Car bombs rock capital of Syria
Ministry claims larger plot foiled in government stronghold
DAMASCUS, Syria — A series of car bomb explosions shook the Syrian capital early Sunday, killing at least eight people and wounding a dozen more, state media and others reported.
The attack in the heart of Syria’s capital unfolded ahead of the morning commute on the first work day after the Eid al-Fitr holiday marking the end of the fasting month of Ramadan. An opposition monitoring group said the attacks highlighted security gaps in parts of the country controlled by President Bashar Assad.
The Interior Ministry said security forces tracked three cars laden with explosives and detonated two of them at checkpoints on the airport road on the edge of the city. The third made it into the city center, where it was surrounded by security forces. The suicide bomber then blew up the car near Tahrir Square.
The Syrian minister of local administration, Hussein Makhlouf, said the response marked a “major success in foiling a plot” to cause mass casualties.
There were conflicting casualty reports.
Syrian state TV reported eight killed and another 12 people wounded in the blast near Damascus’ old city. The Britain-based Syrian Observatory for Human Rights, which tracks the fighting with on-the-ground monitors, reported at least 12 killed. Lebanon’s Al-Manar TV, a Hezbollah-linked network that is close to the Syrian government, and Diary of a Mortar, a Syrian activist group in the capital, said 19 people were killed.
State TV showed footage of two scorched vehicles on the airport road, as well as footage from Tahrir Square showing a damaged building and mangled cars.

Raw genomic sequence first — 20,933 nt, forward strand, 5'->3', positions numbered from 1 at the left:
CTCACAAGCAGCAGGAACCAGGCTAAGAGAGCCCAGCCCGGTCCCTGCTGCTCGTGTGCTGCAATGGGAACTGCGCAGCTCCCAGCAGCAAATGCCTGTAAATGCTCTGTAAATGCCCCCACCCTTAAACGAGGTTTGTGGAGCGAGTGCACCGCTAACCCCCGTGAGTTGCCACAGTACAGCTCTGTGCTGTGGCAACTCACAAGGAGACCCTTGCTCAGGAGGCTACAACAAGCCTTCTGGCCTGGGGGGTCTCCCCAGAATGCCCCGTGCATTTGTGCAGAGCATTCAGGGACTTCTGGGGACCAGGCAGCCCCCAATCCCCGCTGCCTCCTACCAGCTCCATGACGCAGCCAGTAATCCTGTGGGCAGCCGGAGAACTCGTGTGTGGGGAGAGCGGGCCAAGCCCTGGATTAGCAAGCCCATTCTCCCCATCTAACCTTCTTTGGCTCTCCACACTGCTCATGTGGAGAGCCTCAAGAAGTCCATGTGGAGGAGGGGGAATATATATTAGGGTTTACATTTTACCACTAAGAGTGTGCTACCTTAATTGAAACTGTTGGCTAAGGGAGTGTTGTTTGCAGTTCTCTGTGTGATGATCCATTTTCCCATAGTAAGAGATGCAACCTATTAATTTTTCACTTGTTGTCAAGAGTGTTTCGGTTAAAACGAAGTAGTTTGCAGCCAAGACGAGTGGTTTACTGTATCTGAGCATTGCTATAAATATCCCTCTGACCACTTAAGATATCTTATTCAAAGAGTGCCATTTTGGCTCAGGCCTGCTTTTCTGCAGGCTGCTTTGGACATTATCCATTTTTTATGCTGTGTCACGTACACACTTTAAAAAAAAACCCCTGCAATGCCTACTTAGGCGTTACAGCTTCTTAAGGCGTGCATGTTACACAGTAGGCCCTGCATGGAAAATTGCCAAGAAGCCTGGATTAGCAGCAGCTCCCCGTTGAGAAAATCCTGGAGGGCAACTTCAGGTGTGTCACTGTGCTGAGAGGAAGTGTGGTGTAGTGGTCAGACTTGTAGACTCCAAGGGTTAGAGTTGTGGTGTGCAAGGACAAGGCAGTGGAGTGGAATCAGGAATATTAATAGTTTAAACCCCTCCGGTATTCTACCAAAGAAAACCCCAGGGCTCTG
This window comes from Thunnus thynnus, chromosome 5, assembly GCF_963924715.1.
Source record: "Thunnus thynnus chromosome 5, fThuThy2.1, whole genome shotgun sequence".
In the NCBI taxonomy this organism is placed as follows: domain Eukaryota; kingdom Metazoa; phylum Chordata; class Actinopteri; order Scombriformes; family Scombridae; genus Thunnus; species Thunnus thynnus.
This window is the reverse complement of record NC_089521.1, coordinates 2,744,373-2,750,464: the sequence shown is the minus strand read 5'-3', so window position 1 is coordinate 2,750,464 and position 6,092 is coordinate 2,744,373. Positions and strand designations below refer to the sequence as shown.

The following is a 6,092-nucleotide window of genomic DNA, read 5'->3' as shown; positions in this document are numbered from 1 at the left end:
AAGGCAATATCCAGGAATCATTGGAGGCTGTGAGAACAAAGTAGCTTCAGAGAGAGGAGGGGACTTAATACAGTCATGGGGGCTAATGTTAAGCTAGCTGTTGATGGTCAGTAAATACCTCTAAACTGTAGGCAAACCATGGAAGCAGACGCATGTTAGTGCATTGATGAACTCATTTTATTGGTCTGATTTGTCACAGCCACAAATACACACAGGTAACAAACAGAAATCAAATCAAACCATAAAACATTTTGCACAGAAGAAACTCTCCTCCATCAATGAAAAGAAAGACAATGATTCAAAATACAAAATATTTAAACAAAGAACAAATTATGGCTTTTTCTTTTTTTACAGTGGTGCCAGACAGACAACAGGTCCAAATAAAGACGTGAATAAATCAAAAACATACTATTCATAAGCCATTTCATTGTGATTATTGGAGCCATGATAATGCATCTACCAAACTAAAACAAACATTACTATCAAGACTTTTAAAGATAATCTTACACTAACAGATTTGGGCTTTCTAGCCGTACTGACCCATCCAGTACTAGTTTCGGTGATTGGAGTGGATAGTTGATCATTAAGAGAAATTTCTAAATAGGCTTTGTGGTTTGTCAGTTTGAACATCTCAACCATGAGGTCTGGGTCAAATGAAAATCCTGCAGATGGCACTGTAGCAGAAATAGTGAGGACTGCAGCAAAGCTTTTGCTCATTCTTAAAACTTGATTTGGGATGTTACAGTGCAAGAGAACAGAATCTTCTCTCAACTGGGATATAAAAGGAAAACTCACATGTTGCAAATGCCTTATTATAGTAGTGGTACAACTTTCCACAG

No group immediately claimed responsibility for the attacks, but the Islamic State extremist group and al-Qaidalinked militants have claimed recent attacks inside the city. Bomb attacks in March that targeted buses carrying pilgrims and a judicial building near the city center killed dozens of people.
Such attacks have been relatively rare in Damascus, the seat of power for Assad, who has begun appearing in public in a show of increased confidence after more than six years of battling a rebellion.
More than half of Syria’s prewar population of 22 million has been displaced since the start of the civil war, and millions of Syrians have sought refuge in neighboring countries. However, Assad has solidified his control over most of Syria’s main cities, where the majority of the country’s remaining population lives.
Pro-government forces have engaged in heavy fighting in Damascus’ suburbs during the war, but have largely kept the rebels out of the city center. In recent days, Syrian troops and allied forces have been fighting to drive the rebels out of Ain Terma and Jobar, adjacent areas on the city’s eastern outskirts that have been under rebel control since 2011.
The rebels said government forces attacked them with chlorine gas overnight, and the Observatory said 12 fighters were treated for suffocation. The Syrian military denied the claims, and there was no way to independently verify them.
The attacks come days before Russian-sponsored talks are to resume in the Kazakh capital, Astana, where the two sides agreed to a ceasefire earlier this year that has been repeatedly violated.
This photo released by the Syrian official news agency SANA shows damaged cars along the road to the airport in southeast Damascus, Syria, on Sunday.